The Viceroy of India has been making a tour through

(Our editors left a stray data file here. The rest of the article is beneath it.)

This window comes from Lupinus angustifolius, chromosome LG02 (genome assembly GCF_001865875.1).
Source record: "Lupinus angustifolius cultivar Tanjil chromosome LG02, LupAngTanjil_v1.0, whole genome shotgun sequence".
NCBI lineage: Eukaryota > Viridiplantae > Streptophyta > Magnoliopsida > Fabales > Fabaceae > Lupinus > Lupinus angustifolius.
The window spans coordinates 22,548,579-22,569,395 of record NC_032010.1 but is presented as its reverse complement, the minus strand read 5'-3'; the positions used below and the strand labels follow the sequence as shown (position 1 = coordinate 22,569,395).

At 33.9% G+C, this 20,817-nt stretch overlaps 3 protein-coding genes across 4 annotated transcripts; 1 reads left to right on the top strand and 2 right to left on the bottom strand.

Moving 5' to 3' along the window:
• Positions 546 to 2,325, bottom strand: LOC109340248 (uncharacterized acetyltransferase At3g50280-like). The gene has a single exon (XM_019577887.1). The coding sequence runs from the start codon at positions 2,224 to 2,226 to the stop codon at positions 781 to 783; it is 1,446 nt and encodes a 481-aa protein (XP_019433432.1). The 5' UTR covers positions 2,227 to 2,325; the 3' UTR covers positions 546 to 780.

the native States affected by the Famine, and has not been pleased with all he saw. Some of the Princes have behaved well, but some have practically refused assistance, pleading that it is not their business to question the will of God, while others have actually quitted their States upon holiday tours. Lord Curzon has addressed to these latter a well- merited rebuke in the shape of a circular to the provincial Governments. In this circular he condemns the growing practice of frequently visiting Europe, which he declares is incompatible with the duties owing by a Prince to his State, and not to be excused by assertions that such visits are intended for the pursuit of knowledge or dictated by a thirst for civilisation. They produce, he says, habits of restlessness and extravagance, and their result is more often expensive palace furniture than an increase of capacity for public or political service. His Lordship therefore forbids such journeyings without the permission of the Government of India, which will "regard them as a dereliction, not a discharge, of public duty." The rebuke falls as much upon those who have encouraged such visits as upon t hose who have paid them, and testifies not only to the Viceroy's regard for the people he rules, but to his social courage.